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Rounding up the week’s US online gambling legislative non-moves

TAGs: colorado, Illinois, lindsey graham, Massachusetts, Minnesota, Wire Act

online-gambling-us-legislative-updateThis week saw United States Sen. Lindsey Graham (R-SC) confirm that he’s prepping federal legislation to ban all forms of online gambling, so long as ‘all’ offers the traditional carveout for interstate horse racing wagers. Similar to the desires of Las Vegas Sands chairman Sheldon Adelson, Graham told Gambling Compliance he wants to rewrite the 1961 Wire Act so that it explicitly applies to the internet. Graham also said he would oppose any exemption for online poker.

That anti-poker stance means Graham is set to butt heads with Senate Majority Leader Harry Reid (D-NV), who, along with Nevada counterpart Dean Heller, is planning to introduce legislation that would allow such an exemption. In other words, Reid will use his majority to ensure Graham’s bill goes nowhere, while the Senate will use its current state of bone-idle paralysis to ensure that Reid’s bill dies without ever coming up for a committee discussion, let alone a vote on the Senate floor. In still other words, you’ve just wasted one full minute of your life reading the preceding two paragraphs. Carpe diem…

ILLINOISE
On Wednesday, an Illinois senate committee convened a hearing featuring testimony from Poker Player Alliance exec director John Pappas. Pappas said legalizing online gambling wouldn’t represent an expansion of gambling but would “corral” activity already taking place so that the state government could have some input into the process and a cut of the proceeds. Pappas rejected suggestions that the state’s existing gaming facilities would suffer any cannibalization of revenue and stressed that Nevada’s online poker market has yet to report a single incident of underage gamblers gaining access to the games.

Appearing for the ‘nay’ side was Anita ‘church lady’ Bedell, who rehashed some widely discredited talking points about online gamblers being more susceptible to problem gambling. Bedell also claimed that online gamblers were more likely to be pot smokers, which really only proves that gamblers at brick-and-mortar casinos are somewhat less likely to spark a doobie at the craps table than in the comfort of their own home.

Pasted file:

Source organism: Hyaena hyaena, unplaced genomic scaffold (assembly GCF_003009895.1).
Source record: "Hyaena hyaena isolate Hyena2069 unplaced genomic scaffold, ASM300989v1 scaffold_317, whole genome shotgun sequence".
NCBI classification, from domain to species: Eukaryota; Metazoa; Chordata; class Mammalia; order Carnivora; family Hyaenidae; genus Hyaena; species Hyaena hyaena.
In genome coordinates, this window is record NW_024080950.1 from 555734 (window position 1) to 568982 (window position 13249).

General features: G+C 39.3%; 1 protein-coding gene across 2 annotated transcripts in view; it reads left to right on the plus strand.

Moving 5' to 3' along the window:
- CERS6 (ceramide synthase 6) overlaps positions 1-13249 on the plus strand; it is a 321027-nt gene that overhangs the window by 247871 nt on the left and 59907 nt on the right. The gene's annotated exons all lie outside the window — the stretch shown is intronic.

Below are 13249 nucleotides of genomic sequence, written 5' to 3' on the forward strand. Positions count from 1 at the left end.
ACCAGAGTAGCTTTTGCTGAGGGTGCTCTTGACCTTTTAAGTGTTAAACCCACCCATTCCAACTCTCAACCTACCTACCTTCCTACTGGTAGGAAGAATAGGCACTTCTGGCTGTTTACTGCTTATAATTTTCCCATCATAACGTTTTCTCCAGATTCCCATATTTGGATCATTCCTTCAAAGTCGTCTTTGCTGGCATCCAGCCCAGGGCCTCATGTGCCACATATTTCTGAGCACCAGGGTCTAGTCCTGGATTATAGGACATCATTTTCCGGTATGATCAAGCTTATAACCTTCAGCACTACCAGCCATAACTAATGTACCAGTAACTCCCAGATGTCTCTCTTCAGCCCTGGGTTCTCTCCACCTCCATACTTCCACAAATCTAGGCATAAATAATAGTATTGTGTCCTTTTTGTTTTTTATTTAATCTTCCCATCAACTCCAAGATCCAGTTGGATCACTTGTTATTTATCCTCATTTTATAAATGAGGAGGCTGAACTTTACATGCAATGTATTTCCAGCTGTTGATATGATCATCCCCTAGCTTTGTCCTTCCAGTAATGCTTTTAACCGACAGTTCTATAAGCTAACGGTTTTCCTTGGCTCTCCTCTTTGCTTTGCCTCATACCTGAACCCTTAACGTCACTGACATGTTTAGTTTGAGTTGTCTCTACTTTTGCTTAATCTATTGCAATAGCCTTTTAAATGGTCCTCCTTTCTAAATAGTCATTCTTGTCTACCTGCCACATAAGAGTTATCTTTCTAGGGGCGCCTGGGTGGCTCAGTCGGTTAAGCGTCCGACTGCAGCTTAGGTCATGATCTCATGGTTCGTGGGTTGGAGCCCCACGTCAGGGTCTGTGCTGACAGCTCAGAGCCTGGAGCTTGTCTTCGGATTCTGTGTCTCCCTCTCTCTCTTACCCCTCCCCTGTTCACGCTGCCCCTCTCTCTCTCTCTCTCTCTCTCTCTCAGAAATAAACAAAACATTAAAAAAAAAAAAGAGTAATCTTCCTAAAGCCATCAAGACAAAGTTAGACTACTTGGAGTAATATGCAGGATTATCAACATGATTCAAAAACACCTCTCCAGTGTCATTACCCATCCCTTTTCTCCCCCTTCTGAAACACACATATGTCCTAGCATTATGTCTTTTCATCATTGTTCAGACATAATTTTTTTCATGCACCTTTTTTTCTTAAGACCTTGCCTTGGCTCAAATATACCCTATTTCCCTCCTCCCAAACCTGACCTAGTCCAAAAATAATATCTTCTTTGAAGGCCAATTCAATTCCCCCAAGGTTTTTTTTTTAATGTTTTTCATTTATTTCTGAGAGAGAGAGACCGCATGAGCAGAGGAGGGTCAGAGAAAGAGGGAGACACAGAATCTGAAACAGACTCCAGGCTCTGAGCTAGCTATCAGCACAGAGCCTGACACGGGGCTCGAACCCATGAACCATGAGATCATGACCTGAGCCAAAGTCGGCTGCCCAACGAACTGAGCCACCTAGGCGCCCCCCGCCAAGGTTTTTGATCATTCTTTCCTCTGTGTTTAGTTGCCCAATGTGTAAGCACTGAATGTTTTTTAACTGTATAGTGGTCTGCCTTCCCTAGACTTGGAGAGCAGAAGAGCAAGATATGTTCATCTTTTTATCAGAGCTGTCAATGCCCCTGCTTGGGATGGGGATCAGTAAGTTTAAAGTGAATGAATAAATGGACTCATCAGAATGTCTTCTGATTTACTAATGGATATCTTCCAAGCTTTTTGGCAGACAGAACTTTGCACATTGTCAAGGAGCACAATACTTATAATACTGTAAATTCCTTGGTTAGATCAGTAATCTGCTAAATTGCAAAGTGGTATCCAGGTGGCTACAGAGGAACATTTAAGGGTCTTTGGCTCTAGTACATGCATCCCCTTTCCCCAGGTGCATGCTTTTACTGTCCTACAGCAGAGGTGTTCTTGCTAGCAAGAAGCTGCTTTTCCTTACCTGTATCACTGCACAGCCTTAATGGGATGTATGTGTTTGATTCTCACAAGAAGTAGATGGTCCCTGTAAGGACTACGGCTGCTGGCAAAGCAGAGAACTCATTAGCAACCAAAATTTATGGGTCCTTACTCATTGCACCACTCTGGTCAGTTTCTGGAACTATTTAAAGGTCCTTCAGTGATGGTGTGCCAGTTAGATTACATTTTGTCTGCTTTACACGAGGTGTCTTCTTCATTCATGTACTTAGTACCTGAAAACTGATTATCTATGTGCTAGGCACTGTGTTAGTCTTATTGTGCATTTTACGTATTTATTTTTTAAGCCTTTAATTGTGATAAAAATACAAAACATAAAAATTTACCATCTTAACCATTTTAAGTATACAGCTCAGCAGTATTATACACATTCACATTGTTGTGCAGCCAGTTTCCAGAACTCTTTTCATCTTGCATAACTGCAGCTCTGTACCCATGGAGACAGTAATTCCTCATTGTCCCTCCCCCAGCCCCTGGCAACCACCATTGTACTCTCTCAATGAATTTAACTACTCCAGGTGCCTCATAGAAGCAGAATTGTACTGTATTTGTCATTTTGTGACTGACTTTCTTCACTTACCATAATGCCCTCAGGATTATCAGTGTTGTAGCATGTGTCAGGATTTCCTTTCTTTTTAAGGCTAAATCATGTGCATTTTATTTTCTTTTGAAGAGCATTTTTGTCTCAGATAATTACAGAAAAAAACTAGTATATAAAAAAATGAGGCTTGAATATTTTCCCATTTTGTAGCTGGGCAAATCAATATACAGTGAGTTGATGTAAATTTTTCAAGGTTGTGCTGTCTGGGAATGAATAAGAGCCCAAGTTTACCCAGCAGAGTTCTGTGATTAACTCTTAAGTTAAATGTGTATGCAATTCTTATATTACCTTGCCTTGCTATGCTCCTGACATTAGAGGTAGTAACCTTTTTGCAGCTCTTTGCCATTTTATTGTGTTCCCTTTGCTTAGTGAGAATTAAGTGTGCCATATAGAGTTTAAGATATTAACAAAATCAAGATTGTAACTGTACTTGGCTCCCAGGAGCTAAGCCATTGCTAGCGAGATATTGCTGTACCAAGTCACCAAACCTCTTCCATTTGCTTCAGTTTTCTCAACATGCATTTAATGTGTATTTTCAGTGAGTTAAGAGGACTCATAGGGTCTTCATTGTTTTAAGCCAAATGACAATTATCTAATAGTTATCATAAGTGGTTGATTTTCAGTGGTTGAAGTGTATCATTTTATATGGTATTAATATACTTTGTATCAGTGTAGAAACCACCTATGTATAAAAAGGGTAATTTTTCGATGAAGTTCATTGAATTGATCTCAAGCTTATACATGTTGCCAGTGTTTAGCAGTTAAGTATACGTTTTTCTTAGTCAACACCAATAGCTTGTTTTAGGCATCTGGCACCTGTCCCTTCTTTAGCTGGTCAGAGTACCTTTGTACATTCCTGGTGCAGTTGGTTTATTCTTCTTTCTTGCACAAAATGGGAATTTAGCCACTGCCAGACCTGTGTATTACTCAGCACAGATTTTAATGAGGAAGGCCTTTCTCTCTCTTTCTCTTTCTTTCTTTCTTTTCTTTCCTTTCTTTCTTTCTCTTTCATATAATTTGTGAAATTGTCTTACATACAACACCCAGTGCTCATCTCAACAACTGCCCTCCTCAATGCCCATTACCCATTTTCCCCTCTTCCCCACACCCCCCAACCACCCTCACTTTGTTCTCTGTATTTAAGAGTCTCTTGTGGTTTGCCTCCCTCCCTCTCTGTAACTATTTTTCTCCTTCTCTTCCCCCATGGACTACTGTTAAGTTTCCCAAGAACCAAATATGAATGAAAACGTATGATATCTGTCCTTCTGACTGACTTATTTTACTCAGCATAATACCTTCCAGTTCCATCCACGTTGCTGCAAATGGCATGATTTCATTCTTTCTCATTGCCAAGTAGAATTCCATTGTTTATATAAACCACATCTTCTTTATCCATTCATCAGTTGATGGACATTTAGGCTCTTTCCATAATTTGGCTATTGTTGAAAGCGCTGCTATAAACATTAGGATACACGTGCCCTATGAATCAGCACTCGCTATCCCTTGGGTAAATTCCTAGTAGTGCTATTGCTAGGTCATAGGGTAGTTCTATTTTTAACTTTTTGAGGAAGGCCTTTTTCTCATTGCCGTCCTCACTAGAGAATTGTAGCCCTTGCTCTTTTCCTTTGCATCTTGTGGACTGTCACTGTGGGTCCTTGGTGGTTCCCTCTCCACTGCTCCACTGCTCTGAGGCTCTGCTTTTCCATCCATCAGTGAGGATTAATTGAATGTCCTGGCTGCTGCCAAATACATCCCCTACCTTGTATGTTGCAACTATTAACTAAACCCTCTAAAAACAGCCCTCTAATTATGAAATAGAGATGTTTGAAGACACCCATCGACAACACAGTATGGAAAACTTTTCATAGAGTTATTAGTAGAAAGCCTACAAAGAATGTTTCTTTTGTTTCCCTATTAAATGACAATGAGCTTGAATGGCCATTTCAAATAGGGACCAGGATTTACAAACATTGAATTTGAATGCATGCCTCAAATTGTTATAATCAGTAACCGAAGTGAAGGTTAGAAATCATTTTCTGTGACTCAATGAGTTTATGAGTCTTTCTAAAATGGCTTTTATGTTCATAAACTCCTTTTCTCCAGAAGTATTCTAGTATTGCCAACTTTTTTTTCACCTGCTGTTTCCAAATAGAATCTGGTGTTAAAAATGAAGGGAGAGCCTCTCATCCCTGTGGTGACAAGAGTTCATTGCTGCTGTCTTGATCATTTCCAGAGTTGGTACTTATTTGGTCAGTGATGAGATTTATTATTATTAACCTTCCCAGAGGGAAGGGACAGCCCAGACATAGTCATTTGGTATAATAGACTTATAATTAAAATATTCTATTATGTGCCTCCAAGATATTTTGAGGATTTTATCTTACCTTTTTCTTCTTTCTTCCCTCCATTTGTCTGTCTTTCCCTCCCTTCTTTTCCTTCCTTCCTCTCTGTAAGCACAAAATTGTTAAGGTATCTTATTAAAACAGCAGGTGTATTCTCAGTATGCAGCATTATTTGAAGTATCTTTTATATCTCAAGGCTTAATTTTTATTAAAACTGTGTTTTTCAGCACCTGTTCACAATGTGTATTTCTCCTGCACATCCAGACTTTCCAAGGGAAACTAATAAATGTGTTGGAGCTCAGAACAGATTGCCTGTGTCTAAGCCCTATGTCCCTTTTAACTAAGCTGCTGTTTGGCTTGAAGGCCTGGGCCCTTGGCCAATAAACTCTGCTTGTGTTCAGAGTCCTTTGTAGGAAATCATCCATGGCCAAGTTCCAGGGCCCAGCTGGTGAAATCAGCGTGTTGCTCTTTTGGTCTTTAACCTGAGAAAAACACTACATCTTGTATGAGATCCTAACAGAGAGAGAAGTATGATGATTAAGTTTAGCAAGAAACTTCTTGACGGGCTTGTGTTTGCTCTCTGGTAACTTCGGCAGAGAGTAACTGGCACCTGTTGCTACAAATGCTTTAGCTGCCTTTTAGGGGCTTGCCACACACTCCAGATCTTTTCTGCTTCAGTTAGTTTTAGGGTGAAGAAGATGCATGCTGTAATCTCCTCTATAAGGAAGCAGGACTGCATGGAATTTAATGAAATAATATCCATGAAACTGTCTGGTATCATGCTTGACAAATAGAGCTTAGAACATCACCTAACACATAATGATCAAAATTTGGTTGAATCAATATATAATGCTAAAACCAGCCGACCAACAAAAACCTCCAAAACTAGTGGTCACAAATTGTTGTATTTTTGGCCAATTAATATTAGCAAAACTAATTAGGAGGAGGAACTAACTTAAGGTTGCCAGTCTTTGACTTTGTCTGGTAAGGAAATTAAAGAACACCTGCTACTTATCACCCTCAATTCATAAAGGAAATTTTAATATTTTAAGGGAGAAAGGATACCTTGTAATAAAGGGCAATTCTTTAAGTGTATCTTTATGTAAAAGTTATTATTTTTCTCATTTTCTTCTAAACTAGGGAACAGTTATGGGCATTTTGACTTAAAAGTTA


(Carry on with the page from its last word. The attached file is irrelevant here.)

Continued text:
Senate President John Cullerton, who has prodded Illinois to get into the online gambling game for two years now, said there still wasn’t consensus among the state’s existing gaming interests to make passage of Rep. Rob Rita‘s gaming expansion bill a sure thing in the legislature’s spring session. But with the state facing a $1.5b budget gap, Cullerton believes the fact that states like New Jersey are earning tax revenue from online gambling might help sway legislative fence-sitters. Meanwhile, Rita will hold his latest public hearing on gaming expansion on March 3.

ONLINE LOTTERY WOES
Colorado state gaming regulators may be taking the necessary steps to position themselves for a possible online gambling push, but this week saw the state House of Representatives approve a bill that would ban the Colorado Lottery from selling tickets online. The state Senate has yet to weigh in on the measure.

In Minnesota, the state lottery is already selling tickets online, including Spicy 7’s, the nation’s first online scratchoff tickets. Now some aggrieved state senators are complaining that the lottery lacked the legislative authority to take that step and they want to stuff the genie back in the bottle. This week saw the introduction of SF 2211, which calls for a study of the social and financial impact of online lottery sales, the results of which are to be submitted to the legislature by March 1, 2016. The bill also calls for a moratorium on online sales, which would take effect the day after the bill’s passage.

In Massachusetts, Attorney General Martha Coakley has spoken out against plans by the state lottery to begin online sales. Specifically, Coakley objects to the idea of online lottery players buying tickets with their credit cards, something currently not allowed under state law. State Treasurer Steven Grossman, who has pushed the state lottery to go online, said through a spokesman that he was also opposed to the use of credit cards for lottery sales. FYI, Coakley and Grossman are the leading Democratic candidates in the state’s 2014 gubernatorial race, suggesting Coakley’s criticisms are less about facts and more about painting Grossman as someone out to eat Massachusetts’ children.

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